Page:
I chose this article because the title interested me, I have never thought of rape in relation to religion because it seems like such an evil, ungodly act against humans. The format of this article is to discuss research of different cultures and religions from throughout the world and their views on women and rape. The research is based on original writings of each religion and even studies conducted within each. Now that I have read the article, I think it’s important and relevant to discuss rape in terms of religion because sometimes people justify their actions within their religions, even if it is inhumane.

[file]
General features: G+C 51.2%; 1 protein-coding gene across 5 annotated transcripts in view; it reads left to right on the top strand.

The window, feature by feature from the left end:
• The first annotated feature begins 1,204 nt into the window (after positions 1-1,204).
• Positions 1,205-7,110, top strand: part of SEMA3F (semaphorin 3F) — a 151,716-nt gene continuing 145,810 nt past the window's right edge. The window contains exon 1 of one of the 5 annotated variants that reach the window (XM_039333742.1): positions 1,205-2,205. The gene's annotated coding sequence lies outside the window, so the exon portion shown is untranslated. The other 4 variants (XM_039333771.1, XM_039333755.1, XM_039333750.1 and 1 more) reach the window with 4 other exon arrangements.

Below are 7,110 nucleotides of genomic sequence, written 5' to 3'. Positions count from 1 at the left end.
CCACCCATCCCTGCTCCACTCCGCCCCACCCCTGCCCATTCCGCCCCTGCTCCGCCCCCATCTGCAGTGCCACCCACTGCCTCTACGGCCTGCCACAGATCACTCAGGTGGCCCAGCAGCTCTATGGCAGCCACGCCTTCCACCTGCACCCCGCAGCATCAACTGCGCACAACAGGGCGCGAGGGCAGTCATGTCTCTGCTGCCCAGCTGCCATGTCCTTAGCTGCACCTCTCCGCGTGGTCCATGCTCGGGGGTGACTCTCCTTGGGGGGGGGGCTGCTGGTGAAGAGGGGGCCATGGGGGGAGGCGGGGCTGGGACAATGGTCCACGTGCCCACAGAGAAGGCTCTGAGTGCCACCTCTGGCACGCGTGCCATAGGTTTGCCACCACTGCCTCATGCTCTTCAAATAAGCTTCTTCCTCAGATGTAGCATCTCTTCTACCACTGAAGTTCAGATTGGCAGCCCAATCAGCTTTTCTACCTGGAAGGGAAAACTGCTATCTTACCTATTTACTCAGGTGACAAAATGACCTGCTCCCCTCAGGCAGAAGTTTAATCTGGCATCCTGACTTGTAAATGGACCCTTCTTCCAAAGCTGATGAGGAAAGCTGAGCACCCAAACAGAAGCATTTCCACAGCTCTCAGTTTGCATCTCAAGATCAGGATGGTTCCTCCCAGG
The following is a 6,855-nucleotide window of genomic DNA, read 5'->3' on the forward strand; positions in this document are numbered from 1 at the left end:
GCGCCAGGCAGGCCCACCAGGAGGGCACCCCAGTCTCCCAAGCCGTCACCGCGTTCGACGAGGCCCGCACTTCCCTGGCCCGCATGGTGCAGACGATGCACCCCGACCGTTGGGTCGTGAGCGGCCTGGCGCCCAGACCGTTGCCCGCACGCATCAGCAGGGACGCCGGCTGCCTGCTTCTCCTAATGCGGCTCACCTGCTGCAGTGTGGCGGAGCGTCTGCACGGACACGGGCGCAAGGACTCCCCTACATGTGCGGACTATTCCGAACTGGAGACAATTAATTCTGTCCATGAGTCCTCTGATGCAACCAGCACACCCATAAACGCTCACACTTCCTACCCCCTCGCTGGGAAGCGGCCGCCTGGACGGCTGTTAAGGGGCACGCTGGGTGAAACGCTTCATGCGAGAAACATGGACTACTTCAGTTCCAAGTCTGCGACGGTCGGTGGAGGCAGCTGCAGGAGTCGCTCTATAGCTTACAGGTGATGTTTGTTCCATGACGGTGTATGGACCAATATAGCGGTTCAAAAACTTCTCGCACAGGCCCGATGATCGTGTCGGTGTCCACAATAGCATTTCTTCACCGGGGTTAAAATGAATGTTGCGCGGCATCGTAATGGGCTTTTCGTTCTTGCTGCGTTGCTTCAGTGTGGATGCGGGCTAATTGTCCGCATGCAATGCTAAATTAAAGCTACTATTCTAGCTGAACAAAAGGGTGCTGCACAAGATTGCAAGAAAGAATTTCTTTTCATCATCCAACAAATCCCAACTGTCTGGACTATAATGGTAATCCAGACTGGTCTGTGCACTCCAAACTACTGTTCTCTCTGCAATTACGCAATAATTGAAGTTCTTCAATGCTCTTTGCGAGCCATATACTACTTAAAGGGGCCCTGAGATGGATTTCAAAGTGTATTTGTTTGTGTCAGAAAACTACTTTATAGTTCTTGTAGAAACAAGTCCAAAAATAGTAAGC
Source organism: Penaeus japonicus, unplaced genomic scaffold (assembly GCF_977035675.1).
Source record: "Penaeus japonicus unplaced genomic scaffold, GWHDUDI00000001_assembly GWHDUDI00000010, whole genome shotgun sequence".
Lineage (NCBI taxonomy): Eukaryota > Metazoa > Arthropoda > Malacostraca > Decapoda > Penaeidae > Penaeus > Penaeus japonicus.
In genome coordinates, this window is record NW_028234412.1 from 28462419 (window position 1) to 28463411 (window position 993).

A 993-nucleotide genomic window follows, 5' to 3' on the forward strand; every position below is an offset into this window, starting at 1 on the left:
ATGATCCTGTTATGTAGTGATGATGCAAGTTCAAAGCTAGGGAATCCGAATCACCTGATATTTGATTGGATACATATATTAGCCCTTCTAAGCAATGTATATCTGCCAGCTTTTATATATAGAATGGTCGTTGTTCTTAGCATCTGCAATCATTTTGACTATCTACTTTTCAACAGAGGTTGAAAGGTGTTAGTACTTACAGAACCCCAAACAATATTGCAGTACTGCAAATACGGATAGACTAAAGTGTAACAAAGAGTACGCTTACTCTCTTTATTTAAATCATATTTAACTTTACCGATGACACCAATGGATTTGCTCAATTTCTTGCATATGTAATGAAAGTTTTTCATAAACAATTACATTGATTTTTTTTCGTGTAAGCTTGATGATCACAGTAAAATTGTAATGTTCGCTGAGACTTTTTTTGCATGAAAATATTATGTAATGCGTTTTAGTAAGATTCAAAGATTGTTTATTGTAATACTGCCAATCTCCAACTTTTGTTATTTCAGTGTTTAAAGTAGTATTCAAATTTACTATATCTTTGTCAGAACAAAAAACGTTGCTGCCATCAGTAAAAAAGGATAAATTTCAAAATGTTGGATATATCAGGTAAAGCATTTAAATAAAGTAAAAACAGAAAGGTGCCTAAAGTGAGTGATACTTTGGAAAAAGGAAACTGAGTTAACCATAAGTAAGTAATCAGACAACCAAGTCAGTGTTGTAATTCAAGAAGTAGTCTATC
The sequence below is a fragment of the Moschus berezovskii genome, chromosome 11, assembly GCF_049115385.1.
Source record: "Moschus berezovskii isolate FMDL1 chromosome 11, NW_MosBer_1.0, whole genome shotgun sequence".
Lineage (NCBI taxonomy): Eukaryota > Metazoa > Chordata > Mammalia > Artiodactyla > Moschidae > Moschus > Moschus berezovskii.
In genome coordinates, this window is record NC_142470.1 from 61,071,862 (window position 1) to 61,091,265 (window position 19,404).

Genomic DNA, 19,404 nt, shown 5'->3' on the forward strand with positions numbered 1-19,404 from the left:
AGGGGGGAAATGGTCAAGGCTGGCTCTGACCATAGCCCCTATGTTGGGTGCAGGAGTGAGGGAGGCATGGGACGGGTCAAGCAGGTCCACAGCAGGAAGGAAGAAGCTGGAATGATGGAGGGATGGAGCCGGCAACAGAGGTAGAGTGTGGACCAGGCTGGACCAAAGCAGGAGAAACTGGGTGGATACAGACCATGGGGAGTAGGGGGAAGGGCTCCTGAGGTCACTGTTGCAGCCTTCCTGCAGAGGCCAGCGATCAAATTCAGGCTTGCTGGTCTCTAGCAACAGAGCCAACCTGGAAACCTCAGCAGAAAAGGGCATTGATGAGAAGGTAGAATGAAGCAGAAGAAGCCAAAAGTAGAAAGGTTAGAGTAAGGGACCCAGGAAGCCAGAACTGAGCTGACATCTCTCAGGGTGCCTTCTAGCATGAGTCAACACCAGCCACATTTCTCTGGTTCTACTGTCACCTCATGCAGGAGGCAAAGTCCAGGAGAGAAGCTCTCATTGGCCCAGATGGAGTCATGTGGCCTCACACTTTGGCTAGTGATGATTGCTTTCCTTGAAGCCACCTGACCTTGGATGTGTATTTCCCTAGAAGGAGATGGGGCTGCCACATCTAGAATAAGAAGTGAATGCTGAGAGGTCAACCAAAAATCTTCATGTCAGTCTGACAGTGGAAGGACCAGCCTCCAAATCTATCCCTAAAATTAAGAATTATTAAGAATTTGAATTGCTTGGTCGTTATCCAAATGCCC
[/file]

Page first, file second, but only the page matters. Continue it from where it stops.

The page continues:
When it comes to Islam, women are thought of as property, not people. The burka for example, this is a symbol of control over women. In the article when it discusses that most people believe that the Qur’an grants equality to both genders, yet men interpret it for their own interests, I felt that this was contradictory. Either men and women are equal, or they are not. I do agree that men should be guardians to women though but out of respect, not for the sake of making her obedient. Then there is an agenda, and the only justified agenda should be to support and honor the woman that you love. Also, the phrase that states that honor is between the legs of a woman is very offensive. Justifying mistreatment of a woman by saying that your honor is between her legs is not only disgusting but also justifies the belief that women are property. When a woman is raped, men will believe that they are dishonored and that’s where victim-blaming and punishment start to become common.